2. Substantial Evidence.

Sweeney argues that the decision that he violated 14 C.F.R. § 91.9 (careless or reckless operation) § 91.65(a) (operating near other aircraft) and § 91.67(a) (right-of-way rules) was not supported by "credible evidence or witnesses" and, therefore, not supported by substantial evidence.

Substantial evidence is defined as "more than a mere scintilla. It means such relevant evidence as a reasonable mind might accept as adequate to support a conclusion." Richardson v. Perales, 402 U.S. 389, 401 (1971). "A review for 'substantial evidence' is one undertaken with some deference." Howard v. FAA, 17 F.3d 1213, 1216 (9th Cir. 1994). Under the substantial evidence standard of review, we must affirm where there is such relevant evidence as reasonable minds might accept as adequate to support a conclusion even if it is possible to draw two inconsistent conclusions from the evidence. Loomis Cabinet Co. v. OSHRC, 20 F.3d 938, 941 (9th Cir. 1994).

Under the arbitrary and capricious standard, a reviewing court must consider only whether an agency's decision was based on a clear error of judgment. See Dioxin/Organochlorine Center v. Clarke, 57 F.3d 1517, 1521, (9th Cir. 1995). The court may reverse only when the agency has "relied on factors which Congress has not intended it to consider, entirely failed to consider an important aspect of the problem, offered an explanation for its decision that runs counter to the evidence before the agency, or is so implausible that it could not be ascribed to a difference in view or the product of agency expertise." Beno v. Shalala, 30 F.3d 1057, 1073 (9th Cir. 1994) (internal quotation omitted).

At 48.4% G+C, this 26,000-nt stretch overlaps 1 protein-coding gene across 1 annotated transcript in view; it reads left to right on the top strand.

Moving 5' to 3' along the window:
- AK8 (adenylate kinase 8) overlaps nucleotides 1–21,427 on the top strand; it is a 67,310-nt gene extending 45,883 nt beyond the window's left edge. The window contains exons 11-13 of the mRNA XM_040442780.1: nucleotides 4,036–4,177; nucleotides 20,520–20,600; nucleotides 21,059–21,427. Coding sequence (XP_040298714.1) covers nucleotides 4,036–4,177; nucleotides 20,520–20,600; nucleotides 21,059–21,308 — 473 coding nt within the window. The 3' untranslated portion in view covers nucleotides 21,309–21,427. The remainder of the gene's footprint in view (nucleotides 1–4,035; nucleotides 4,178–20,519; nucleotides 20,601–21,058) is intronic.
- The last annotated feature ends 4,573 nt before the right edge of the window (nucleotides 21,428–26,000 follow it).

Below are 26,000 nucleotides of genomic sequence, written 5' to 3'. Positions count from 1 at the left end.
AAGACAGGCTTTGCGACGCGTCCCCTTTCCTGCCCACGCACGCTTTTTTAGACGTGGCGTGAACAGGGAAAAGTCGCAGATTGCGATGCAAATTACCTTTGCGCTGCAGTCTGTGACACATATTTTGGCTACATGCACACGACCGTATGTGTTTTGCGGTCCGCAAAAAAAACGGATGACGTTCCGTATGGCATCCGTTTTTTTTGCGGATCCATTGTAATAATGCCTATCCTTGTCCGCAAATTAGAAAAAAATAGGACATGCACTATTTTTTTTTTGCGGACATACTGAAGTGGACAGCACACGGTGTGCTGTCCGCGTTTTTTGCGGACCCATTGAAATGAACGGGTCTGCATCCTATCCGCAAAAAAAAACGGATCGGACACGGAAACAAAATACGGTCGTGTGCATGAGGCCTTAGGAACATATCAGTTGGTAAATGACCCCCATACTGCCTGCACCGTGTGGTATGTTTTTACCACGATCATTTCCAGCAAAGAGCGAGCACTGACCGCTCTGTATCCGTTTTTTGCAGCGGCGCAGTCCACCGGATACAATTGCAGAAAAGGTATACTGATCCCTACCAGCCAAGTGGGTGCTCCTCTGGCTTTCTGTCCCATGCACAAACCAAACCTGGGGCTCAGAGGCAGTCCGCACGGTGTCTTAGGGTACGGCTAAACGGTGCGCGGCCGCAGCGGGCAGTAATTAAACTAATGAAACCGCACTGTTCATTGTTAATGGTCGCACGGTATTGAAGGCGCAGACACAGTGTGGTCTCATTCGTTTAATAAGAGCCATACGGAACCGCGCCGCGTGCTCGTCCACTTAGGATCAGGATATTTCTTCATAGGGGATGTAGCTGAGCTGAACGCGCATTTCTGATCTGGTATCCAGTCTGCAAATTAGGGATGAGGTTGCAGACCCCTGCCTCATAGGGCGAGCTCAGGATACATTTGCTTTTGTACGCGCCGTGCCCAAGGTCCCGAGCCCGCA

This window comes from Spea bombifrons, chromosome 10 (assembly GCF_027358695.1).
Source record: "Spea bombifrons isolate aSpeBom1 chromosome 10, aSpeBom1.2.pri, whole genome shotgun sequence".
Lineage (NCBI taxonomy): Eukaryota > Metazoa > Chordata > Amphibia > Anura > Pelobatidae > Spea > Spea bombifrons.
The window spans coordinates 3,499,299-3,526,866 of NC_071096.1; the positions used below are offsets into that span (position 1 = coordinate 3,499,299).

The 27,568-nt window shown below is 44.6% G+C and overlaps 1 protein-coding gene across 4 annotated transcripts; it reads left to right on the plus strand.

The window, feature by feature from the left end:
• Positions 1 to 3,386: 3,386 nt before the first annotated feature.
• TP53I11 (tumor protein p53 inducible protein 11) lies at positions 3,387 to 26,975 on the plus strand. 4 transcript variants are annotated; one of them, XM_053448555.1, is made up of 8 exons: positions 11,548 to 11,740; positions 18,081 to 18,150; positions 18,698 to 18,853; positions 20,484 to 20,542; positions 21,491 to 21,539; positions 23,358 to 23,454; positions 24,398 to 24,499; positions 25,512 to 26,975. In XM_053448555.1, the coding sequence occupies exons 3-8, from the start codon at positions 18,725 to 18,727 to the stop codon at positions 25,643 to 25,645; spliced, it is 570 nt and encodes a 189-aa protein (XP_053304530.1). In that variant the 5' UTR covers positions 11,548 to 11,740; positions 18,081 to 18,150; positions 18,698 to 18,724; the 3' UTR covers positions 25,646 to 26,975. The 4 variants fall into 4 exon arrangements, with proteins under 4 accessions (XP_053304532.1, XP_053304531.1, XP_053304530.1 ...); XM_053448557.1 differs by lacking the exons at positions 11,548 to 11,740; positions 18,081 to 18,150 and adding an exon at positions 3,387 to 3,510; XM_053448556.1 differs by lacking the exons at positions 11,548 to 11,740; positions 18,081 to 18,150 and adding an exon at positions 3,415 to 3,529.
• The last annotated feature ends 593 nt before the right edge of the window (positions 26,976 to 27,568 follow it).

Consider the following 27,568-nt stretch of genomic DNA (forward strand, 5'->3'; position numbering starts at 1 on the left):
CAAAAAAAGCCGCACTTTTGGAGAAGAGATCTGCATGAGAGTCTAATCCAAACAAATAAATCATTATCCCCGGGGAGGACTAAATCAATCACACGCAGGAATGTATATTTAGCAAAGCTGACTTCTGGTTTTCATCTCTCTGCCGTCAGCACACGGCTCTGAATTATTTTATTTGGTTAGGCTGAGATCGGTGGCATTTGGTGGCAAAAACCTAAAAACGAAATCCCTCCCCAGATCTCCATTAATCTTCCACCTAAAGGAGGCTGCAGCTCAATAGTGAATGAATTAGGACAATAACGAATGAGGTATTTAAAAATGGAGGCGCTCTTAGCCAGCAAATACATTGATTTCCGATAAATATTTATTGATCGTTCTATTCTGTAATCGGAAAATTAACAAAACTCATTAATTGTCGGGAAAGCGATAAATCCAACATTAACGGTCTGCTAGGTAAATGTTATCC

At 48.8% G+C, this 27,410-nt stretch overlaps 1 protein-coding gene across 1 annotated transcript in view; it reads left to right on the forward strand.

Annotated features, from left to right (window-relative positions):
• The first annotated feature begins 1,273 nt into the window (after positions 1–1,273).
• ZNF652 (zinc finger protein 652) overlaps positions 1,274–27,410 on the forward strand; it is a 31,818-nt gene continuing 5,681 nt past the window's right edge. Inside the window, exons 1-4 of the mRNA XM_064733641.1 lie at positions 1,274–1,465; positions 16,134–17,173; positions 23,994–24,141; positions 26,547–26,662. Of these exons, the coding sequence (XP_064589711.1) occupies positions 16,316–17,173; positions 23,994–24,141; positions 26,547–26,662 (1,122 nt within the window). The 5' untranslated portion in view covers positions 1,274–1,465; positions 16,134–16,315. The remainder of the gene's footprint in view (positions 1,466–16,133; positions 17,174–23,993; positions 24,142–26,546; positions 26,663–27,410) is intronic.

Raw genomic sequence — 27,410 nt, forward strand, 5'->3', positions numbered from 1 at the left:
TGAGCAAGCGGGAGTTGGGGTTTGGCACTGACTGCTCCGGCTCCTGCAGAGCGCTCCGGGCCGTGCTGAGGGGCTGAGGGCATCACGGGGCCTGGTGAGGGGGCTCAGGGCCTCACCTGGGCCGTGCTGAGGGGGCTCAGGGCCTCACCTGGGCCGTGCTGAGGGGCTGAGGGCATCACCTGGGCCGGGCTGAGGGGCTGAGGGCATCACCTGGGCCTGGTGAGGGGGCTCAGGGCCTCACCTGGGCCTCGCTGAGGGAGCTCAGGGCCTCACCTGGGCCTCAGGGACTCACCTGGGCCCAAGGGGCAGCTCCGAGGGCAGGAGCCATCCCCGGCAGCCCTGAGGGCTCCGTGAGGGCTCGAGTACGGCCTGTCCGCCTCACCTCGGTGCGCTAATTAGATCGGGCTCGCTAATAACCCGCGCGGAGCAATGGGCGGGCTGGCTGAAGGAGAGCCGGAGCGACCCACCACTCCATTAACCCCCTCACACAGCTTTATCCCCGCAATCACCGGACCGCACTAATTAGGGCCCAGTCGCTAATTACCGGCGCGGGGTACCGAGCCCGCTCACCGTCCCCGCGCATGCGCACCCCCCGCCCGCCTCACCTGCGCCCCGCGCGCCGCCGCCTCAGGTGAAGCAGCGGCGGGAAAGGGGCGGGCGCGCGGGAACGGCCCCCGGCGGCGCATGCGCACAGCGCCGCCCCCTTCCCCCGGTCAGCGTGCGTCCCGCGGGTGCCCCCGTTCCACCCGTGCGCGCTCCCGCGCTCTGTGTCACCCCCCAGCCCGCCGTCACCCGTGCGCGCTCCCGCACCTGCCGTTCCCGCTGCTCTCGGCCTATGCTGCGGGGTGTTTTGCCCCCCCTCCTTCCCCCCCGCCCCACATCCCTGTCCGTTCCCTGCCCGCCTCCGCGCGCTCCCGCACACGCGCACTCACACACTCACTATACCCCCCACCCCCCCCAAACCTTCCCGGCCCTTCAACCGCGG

Sweeney's arguments are meritless. The FAA has met its burden of showing by substantial evidence that Sweeney violated the regulations at issue. Sweeney complains that James McCoy, the FAA's main witness, was not a qualified, college educated accident reconstructionist. McCoy, however, is an FAA inspector. He is responsible for certificate management, regulatory compliance, and accident investigation in Southeast Alaska. He holds multiple flight certificates and has been employed in the aviation industry since 1968. He received accident investigation training from the FAA. A court has "broad discretion in admitting expert testimony and its decision will be sustained unless it is 'manifestly erroneous'." Rent-A-Center v. Canyon Television & Appliance, 944 F.2d 597, 601 (9th Cir. 1991). McCoy is clearly an expert in the field of aviation accidents.